Our old house in Sandy Bay

Our old house in Sandy Bay

In a recent post I shared a little of our busy year in selling, buying and renovating. You can read a little about that here.

Today I wanted to share with you some of the details of selling our old house and buying our new house in Hobart, Tasmania.


Buying a home in Tasmania

To commence a search to buy a home in Tasmania, the internet is your friend. Most properties will find their way onto www.realestate.com.au and once you know where you want to live you can search in your price range. Although I have written before about the pros and cons of searching online, which you can read here.

However it is preferable to start online rather than the old approach of just talking to one or two local real estate agents. You will find that agents in Tasmania, even in the bigger cities, tend to have listings across a broad geographic area. Most do not focus in just one or two suburbs or towns. As such, the full range of properties available for sale in the area you wish to live will be listed with many agents. To look at the whole market, start online. Then start talking to the agents for the properties that you think will suit you.

For us the search was a quick one, instigated by chance when seeing our new house advertised – a house we had considered buying three years before. It reminded us of how much we would love to live in Kingston Beach, now that the reasons for originally choosing Sandy Bay were not so relevant for us. Luckily, given the area of Kingston Beach on the flat close to the beach is so small, there were four houses for sale that were within budget and of the size we wanted. This meant we could inspect those too and work out the best option for us.

When we offered to buy the house we included a condition that we needed to sell our existing house first, within 90 days of the contract date. Happily this condition was acceptable to the vendors and we agreed on a price. We were lucky that the vendors chose not to include a clause, commonly called the ’48 hour clause’. If included, this would mean they could continue to market the property within that time and if they received another offer they wanted to accept then they could give us 48 hours to decide whether to proceed with the sale without our selling clause, or get out of the contract. If we walked away they would be able to accept an alternative offer.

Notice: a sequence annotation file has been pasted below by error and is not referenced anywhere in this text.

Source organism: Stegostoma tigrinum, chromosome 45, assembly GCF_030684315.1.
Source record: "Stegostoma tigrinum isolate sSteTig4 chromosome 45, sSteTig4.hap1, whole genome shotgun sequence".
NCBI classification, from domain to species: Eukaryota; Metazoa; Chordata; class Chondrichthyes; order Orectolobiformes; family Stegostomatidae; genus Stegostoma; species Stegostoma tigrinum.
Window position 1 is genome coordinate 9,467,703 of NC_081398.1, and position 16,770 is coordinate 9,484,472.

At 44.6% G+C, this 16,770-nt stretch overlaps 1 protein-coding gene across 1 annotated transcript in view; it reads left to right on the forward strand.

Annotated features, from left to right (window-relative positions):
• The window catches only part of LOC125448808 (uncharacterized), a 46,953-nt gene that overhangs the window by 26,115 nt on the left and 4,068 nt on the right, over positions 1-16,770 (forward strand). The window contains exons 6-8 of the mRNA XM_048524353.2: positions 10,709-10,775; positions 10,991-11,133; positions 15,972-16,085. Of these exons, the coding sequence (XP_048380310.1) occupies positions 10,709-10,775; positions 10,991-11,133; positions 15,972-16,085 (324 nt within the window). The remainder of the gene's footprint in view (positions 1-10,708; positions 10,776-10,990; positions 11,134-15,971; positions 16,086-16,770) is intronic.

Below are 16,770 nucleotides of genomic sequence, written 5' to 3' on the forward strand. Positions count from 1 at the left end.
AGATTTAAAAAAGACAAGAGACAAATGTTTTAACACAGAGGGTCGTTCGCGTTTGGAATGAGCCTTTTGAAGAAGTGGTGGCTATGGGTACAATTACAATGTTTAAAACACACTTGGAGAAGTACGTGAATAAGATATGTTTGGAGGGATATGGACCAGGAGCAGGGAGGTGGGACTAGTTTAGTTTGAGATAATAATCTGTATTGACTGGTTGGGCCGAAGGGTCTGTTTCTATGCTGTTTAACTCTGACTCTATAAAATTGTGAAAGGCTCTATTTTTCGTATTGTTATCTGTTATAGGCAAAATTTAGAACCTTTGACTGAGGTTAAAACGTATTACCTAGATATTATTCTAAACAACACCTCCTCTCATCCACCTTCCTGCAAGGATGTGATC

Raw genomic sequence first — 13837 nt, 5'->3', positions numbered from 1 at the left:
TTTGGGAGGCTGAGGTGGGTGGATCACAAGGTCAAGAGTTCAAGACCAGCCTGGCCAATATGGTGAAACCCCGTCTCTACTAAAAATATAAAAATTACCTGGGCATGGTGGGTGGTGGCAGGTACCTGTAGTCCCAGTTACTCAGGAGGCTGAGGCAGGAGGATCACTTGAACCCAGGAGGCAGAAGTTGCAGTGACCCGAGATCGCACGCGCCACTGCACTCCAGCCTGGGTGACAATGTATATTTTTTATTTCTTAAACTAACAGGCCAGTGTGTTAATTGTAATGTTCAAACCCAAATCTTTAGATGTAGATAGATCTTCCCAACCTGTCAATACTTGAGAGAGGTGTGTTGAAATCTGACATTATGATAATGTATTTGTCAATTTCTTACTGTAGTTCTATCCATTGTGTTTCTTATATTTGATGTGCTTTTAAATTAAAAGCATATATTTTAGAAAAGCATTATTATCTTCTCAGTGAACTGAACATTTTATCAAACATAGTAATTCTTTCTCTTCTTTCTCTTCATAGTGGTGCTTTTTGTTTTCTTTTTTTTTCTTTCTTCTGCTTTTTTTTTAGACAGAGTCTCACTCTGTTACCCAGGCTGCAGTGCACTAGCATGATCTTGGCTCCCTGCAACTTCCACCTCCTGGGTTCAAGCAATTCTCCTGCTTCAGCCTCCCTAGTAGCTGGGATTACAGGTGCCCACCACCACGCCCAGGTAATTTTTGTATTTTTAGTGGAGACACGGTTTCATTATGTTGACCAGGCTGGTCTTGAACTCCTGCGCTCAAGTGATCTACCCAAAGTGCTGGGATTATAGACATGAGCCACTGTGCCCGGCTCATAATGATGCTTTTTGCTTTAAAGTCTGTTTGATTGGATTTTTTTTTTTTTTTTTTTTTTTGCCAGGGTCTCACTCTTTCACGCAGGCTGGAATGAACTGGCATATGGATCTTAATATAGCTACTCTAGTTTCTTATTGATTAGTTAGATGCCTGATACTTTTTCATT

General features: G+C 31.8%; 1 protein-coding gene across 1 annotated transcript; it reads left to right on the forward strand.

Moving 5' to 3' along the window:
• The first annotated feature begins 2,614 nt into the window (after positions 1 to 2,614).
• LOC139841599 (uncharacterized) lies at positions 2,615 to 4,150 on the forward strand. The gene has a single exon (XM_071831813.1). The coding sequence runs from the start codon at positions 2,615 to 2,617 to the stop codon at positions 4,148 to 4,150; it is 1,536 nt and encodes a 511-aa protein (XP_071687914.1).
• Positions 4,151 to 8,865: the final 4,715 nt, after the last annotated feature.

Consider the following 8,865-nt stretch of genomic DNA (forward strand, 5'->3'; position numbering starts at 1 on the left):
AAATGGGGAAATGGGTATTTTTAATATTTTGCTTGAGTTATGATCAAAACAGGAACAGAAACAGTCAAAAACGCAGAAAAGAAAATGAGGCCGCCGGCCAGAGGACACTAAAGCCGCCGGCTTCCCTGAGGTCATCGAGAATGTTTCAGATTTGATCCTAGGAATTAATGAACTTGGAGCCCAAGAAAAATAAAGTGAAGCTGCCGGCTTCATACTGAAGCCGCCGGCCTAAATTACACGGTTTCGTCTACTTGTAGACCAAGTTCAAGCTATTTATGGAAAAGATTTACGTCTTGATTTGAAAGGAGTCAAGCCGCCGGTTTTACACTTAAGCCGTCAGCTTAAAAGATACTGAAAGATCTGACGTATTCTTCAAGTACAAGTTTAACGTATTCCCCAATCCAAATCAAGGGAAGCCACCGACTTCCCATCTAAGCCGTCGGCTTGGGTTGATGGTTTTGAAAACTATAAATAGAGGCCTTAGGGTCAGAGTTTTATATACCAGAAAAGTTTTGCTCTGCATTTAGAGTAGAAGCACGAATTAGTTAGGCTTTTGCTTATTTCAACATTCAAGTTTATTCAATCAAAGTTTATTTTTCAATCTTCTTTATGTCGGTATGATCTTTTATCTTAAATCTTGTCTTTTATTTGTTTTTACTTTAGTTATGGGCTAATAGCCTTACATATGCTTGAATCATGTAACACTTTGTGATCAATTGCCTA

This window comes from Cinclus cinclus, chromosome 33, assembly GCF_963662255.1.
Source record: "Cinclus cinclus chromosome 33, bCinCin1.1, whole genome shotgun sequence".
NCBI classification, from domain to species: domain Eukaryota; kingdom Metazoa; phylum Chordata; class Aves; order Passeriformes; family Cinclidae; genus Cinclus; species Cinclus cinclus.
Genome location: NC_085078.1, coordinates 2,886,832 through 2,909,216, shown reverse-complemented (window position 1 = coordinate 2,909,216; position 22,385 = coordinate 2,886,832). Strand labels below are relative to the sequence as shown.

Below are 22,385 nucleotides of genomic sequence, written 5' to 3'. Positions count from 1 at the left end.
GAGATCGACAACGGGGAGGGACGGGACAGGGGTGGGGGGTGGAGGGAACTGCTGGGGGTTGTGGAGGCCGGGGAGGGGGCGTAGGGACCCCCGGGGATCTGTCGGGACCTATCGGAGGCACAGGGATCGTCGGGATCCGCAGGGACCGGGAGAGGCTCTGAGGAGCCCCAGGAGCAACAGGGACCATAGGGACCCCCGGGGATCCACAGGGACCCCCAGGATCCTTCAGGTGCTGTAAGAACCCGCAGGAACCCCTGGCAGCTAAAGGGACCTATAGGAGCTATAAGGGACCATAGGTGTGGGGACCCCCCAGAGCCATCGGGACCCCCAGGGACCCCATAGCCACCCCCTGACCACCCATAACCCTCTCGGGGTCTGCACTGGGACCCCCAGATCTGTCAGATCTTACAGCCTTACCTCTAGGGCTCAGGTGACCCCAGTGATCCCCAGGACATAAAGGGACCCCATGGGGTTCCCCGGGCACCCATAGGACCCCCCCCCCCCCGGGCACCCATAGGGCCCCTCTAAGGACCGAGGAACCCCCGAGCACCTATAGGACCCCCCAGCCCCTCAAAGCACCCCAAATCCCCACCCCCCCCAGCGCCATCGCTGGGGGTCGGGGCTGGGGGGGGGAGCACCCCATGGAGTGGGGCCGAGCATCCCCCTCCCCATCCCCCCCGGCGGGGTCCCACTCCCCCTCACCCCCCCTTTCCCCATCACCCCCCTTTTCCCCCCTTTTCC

In Tasmania, offers to buy property tend to be made in writing and you will be asked to complete a contract. A written offer is not required by legislation but it is the process followed by most real estate agents. The real estate agent is legally required to present this offer to the vendor.

If your offer is accepted the vendor will also sign the contract and it will be legally binding. If further negotiation takes place then the contract will be amended and may move back and forth between you and the vendor a number of times. Once both parties are happy and have signed all amendments the contract is legally binding.

When purchasing property, it is important to remember that there is not a cooling off period on the contract, as exists in some states of Australia.

You are bound by the contract. If necessary you may be able to negotiate conditions to the contract such as the sale of another property, securing finance or a building or pest inspection with the contract only becoming unconditional if these conditions are met.

Excerpt from The Move to Tasmania Toolkit


Selling a home in Tasmania